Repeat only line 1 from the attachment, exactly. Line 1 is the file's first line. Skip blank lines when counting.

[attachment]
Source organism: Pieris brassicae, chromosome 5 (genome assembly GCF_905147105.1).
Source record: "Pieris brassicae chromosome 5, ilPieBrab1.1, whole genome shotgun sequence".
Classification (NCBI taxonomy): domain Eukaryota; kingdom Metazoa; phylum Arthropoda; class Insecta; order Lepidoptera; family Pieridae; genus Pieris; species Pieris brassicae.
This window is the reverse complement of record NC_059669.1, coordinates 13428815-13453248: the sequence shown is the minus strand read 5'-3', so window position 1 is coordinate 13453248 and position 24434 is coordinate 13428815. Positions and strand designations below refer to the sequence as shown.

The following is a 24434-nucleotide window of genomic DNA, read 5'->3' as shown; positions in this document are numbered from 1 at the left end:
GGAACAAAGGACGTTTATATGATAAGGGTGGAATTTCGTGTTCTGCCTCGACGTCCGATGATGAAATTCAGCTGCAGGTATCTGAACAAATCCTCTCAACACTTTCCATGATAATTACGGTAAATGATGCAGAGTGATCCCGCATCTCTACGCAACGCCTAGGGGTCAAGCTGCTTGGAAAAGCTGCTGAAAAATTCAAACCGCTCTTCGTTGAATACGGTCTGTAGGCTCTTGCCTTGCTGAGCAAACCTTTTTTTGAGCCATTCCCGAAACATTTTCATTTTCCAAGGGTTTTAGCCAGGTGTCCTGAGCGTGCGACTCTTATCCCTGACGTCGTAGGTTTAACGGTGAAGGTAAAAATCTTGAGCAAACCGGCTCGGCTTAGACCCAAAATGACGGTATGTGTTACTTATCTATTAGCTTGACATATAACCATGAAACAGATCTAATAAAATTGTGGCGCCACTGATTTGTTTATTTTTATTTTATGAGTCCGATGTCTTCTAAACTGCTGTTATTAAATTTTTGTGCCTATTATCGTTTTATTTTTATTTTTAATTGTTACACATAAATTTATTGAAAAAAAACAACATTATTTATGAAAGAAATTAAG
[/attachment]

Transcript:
Source organism: Pieris brassicae, chromosome 5 (genome assembly GCF_905147105.1).